The proposed treatment center site is located at 4706 Key Peninsula Highway NW just south of Van Beek Road NW. Architect’s rendering: Craig A. Peck & Associates

The proposed treatment center site is located at 4706 Key Peninsula Highway NW just south of Van Beek Road NW. Architect’s rendering: Craig A. Peck & Associates

In mid-October, Hope Recovery Center (HRC) reached a milestone. The nonprofit, founded three years ago by Jeremiah Saucier and a volunteer board of directors, was notified by Pierce County Planning and Land Services (PALS) that it had been approved to apply for a conditional use permit to build a residential and outpatient drug treatment facility on the Key Peninsula. 

In December, the Puyallup Tribe donated $40,000 to HRC to fund a feasibility study evaluating the likelihood of raising enough money to build the facility. 

When a yellow permit notification announcement was posted on the existing HRC sign at the proposed site, the KP Facebook pages lit up. Susan Freiler Mendenhall, who moderates one of the pages, said, “An informal poll shows that the group membership is about equally divided on the subject. The opposition group is more vocal, but they have concerns which do need to be addressed.”

Those concerns included fears of bringing drug addicts to the community, worry that the size of the facility is not consistent with the community plan, the location itself was inappropriate, and about the impact on traffic. 

Saucier, who lives on the Key Peninsula with his wife, is the director and owner of the outpatient drug treatment facility Crossroads in Lakewood. He has openly shared his personal story of drug use, incarceration and recovery, as well as details about his goal of building a drug treatment center on the KP. (See “Bringing Substance Abuse Treatment to the KP,” KP News, July 2016.)

Saucier said the location is close to ideal. “I wanted a location that would be conducive to serenity. These people are broken, and they need a peaceful place to reconnect with themselves.” 

Annmarie Huppert, HRC community relations and fund development director and a paralegal said, “This community has consistently supported a healthy community that wants its young people to be active and involved. And so Jeremiah and the board have thought from the beginning that this is the perfect healing environment to provide a place where we can work with them.”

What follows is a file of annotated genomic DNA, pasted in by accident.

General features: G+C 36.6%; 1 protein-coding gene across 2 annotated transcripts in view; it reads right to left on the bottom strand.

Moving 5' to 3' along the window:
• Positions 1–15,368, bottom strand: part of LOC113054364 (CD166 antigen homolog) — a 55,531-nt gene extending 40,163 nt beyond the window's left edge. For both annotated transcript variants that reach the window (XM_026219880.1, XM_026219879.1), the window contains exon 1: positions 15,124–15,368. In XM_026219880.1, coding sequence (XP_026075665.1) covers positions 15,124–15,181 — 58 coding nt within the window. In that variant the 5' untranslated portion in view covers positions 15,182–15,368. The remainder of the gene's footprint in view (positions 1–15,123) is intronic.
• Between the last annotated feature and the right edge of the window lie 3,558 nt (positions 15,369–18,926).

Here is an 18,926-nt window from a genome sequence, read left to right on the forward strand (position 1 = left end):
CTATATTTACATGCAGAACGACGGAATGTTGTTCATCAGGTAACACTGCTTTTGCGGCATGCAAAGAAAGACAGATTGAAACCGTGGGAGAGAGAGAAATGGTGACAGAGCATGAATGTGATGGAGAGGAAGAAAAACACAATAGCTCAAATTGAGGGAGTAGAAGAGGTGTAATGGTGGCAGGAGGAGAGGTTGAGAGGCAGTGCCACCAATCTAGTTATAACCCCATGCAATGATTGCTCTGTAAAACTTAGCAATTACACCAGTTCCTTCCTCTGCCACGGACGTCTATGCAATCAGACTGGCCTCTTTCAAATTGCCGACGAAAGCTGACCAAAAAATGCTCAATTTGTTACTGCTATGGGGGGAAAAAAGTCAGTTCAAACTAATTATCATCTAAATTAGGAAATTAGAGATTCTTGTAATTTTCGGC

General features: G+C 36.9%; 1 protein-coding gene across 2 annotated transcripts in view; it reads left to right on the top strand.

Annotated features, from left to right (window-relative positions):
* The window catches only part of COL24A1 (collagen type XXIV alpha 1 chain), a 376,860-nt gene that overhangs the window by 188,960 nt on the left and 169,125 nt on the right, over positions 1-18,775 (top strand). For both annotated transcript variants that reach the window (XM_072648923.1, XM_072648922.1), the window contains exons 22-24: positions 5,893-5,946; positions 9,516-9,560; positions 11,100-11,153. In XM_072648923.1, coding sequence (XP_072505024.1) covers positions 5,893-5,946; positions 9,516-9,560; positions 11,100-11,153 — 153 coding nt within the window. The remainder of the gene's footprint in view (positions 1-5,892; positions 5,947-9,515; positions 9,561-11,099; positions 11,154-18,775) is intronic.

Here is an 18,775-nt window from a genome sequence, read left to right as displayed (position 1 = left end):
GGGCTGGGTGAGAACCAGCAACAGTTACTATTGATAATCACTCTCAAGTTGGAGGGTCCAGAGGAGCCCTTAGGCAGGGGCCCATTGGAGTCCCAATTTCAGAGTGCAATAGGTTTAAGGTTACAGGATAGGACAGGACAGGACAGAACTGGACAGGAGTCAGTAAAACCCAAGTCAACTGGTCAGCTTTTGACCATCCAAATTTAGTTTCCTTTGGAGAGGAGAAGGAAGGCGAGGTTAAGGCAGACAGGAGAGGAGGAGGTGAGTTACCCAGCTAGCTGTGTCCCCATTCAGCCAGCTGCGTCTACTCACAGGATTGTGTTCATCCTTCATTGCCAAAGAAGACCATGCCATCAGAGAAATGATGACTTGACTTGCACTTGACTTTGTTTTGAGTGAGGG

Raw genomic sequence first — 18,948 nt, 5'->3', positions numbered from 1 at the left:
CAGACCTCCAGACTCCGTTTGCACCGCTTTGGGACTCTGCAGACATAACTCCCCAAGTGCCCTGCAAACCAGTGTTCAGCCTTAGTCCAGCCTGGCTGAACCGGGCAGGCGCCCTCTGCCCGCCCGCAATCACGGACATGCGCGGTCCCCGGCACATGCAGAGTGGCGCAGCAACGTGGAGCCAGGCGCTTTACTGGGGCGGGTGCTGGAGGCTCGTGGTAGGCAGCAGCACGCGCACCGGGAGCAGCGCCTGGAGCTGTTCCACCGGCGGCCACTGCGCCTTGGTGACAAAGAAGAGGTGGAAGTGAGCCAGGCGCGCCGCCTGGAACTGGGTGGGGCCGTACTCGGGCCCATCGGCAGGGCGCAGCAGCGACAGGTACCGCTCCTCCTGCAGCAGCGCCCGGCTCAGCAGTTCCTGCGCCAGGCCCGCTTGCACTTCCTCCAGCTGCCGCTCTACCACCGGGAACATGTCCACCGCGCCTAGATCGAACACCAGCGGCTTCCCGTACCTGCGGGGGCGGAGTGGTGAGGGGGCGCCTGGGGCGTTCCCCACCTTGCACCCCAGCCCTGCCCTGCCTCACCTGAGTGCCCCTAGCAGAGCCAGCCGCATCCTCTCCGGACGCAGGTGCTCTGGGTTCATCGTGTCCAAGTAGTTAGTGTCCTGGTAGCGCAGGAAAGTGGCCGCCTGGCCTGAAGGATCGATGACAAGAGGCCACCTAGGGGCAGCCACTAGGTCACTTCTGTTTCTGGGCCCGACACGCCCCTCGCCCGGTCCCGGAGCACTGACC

In 2016, HRC signed a memorandum of understanding with the Lakebay Community Church allowing HRC to use their nearly 8-acre parcel on the Key Peninsula Highway NW, between the Key Peninsula Lutheran Church and Key Peninsula Middle School, as the site for the facility. 

“We didn’t donate the land to HRC,” said Dan Whitmarsh, pastor of the Lakebay Community Church. “The church will hold the land until such time as HRC is ready to open, at which point the church and HRC will negotiate a fair price for sale.”

The church bought the land in 2000 and hoped to build a new church there. That permit included 35,000 square feet of building construction, a parking lot for 176 vehicles and logging nearly 6 acres, but the church decided not to move forward with those plans. 

The new request by HRC is for a building with a footprint of 24,000 square feet and 65 parking places. The plan would require clearing about 3 acres and incorporates a 50-foot buffer from the highway. 

“We met with Jeremiah and his leadership, and were impressed by their passion to see lives mended,” Whitmarsh said. “Many
in the church have experienced the traumatic effects of addiction in their own lives and the lives of people they love. Hope Recovery Center had a vision and a plan, and their only need at that point was a location so they could begin the process. We had land, but no real plan for how to use it. It seemed a perfect match.”

The HRC board hosted community forums in 2017, including neighborhood meetings, gatherings with elected officials and meetings with businesses to explain their vision and get input on it. HRC developed a business plan and produced conceptual architectural plans as part of the application process.

The facility would include a 50-bedroom residential treatment center behind a separate and self-contained outpatient center. Saucier expects that those coming for outpatient treatment will largely be from the Key Peninsula and nearby communities. The residential clients could be referred from elsewhere. 

Typically, Saucier said, residential facilities are built to house 50 to 80 residents. Stays will likely be a minimum of one month. HRC established itself as a nonprofit to provide financial support for residents who are not ready for discharge when their insurance coverage ends.